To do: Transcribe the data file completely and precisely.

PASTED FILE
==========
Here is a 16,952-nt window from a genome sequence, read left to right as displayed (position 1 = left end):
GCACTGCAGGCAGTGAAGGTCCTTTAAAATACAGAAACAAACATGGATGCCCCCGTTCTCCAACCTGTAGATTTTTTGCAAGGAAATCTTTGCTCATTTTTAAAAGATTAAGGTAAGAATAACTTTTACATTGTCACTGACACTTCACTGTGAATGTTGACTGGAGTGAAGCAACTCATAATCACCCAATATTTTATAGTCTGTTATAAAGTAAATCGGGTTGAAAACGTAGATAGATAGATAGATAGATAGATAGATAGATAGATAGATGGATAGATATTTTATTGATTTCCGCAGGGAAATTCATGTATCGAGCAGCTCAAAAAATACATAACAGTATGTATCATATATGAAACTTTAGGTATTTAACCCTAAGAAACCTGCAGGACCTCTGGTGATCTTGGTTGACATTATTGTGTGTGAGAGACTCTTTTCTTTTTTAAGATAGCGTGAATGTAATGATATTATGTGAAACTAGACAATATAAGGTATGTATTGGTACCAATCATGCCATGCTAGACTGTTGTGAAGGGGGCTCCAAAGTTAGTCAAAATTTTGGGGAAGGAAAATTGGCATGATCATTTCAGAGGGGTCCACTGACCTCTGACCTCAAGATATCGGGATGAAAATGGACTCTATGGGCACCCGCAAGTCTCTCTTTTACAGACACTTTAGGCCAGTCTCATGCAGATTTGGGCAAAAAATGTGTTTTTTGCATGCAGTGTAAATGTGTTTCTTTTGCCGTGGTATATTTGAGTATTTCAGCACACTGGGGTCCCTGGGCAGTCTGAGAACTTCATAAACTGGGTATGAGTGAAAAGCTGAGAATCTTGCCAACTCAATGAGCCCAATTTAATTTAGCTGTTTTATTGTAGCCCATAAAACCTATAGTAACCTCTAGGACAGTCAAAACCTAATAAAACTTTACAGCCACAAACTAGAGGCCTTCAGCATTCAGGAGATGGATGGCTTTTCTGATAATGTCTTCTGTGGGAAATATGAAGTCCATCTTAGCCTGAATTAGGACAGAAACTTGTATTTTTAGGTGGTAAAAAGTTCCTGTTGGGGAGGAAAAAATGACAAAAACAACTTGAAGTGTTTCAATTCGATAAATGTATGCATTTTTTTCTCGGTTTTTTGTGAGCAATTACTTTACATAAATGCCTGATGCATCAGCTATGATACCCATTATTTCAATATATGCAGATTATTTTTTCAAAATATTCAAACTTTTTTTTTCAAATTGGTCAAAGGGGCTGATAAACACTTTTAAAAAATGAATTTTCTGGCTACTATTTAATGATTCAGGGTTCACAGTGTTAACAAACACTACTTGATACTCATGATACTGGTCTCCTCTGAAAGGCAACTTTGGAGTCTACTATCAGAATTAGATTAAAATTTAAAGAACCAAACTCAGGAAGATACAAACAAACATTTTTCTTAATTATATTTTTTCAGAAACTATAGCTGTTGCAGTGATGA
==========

Here is a 16,952-nt window from a genome sequence, read left to right as displayed (position 1 = left end):
GCACTGCAGGCAGTGAAGGTCCTTTAAAATACAGAAACAAACATGGATGCCCCCGTTCTCCAACCTGTAGATTTTTTGCAAGGAAATCTTTGCTCATTTTTAAAAGATTAAGGTAAGAATAACTTTTACATTGTCACTGACACTTCACTGTGAATGTTGACTGGAGTGAAGCAACTCATAATCACCCAATATTTTATAGTCTGTTATAAAGTAAATCGGGTTGAAAACGTAGATAGATAGATAGATAGATAGATAGATAGATAGATAGATGGATAGATATTTTATTGATTTCCGCAGGGAAATTCATGTATCGAGCAGCTCAAAAAATACATAACAGTATGTATCATATATGAAACTTTAGGTATTTAACCCTAAGAAACCTGCAGGACCTCTGGTGATCTTGGTTGACATTATTGTGTGTGAGAGACTCTTTTCTTTTTTAAGATAGCGTGAATGTAATGATATTATGTGAAACTAGACAATATAAGGTATGTATTGGTACCAATCATGCCATGCTAGACTGTTGTGAAGGGGGCTCCAAAGTTAGTCAAAATTTTGGGGAAGGAAAATTGGCATGATCATTTCAGAGGGGTCCACTGACCTCTGACCTCAAGATATCGGGATGAAAATGGACTCTATGGGCACCCGCAAGTCTCTCTTTTACAGACACTTTAGGCCAGTCTCATGCAGATTTGGGCAAAAAATGTGTTTTTTGCATGCAGTGTAAATGTGTTTCTTTTGCCGTGGTATATTTGAGTATTTCAGCACACTGGGGTCCCTGGGCAGTCTGAGAACTTCATAAACTGGGTATGAGTGAAAAGCTGAGAATCTTGCCAACTCAATGAGCCCAATTTAATTTAGCTGTTTTATTGTAGCCCATAAAACCTATAGTAACCTCTAGGACAGTCAAAACCTAATAAAACTTTACAGCCACAAACTAGAGGCCTTCAGCATTCAGGAGATGGATGGCTTTTCTGATAATGTCTTCTGTGGGAAATATGAAGTCCATCTTAGCCTGAATTAGGACAGAAACTTGTATTTTTAGGTGGTAAAAAGTTCCTGTTGGGGAGGAAAAAATGACAAAAACAACTTGAAGTGTTTCAATTCGATAAATGTATGCATTTTTTTCTCGGTTTTTTGTGAGCAATTACTTTACATAAATGCCTGATGCATCAGCTATGATACCCATTATTTCAATATATGCAGATTATTTTTTCAAAATATTCAAACTTTTTTTTTCAAATTGGTCAAAGGGGCTGATAAACACTTTTAAAAAATGAATTTTCTGGCTACTATTTAATGATTCAGGGTTCACAGTGTTAACAAACACTACTTGATACTCATGATACTGGTCTCCTCTGAAAGGCAACTTTGGAGTCTACTATCAGAATTAGATTAAAATTTAAAGAACCAAACTCAGGAAGATACAAACAAACATTTTTCTTAATTATATTTTTTCAGAAACTATAGCTGTTGCAGTGATGA